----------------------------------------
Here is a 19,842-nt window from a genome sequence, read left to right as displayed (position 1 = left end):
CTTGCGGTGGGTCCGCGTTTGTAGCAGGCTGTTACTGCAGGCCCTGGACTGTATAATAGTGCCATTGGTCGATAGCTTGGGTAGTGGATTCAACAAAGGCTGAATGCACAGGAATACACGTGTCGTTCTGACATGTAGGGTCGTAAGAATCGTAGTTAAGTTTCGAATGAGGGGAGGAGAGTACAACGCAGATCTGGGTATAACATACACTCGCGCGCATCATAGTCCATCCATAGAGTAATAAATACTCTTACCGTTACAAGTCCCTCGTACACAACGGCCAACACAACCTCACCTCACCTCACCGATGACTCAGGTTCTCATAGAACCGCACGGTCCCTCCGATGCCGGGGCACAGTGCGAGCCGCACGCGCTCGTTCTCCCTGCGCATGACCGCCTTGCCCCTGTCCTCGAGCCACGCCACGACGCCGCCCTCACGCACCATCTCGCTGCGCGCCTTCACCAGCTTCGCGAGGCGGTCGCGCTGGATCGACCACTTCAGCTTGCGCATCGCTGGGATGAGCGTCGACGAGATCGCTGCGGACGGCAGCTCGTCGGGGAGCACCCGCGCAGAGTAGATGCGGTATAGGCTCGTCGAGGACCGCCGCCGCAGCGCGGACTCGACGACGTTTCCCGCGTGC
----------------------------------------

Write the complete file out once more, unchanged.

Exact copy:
Here is a 19,842-nt window from a genome sequence, read left to right as displayed (position 1 = left end):
CTTGCGGTGGGTCCGCGTTTGTAGCAGGCTGTTACTGCAGGCCCTGGACTGTATAATAGTGCCATTGGTCGATAGCTTGGGTAGTGGATTCAACAAAGGCTGAATGCACAGGAATACACGTGTCGTTCTGACATGTAGGGTCGTAAGAATCGTAGTTAAGTTTCGAATGAGGGGAGGAGAGTACAACGCAGATCTGGGTATAACATACACTCGCGCGCATCATAGTCCATCCATAGAGTAATAAATACTCTTACCGTTACAAGTCCCTCGTACACAACGGCCAACACAACCTCACCTCACCTCACCGATGACTCAGGTTCTCATAGAACCGCACGGTCCCTCCGATGCCGGGGCACAGTGCGAGCCGCACGCGCTCGTTCTCCCTGCGCATGACCGCCTTGCCCCTGTCCTCGAGCCACGCCACGACGCCGCCCTCACGCACCATCTCGCTGCGCGCCTTCACCAGCTTCGCGAGGCGGTCGCGCTGGATCGACCACTTCAGCTTGCGCATCGCTGGGATGAGCGTCGACGAGATCGCTGCGGACGGCAGCTCGTCGGGGAGCACCCGCGCAGAGTAGATGCGGTATAGGCTCGTCGAGGACCGCCGCCGCAGCGCGGACTCGACGACGTTTCCCGCGTGC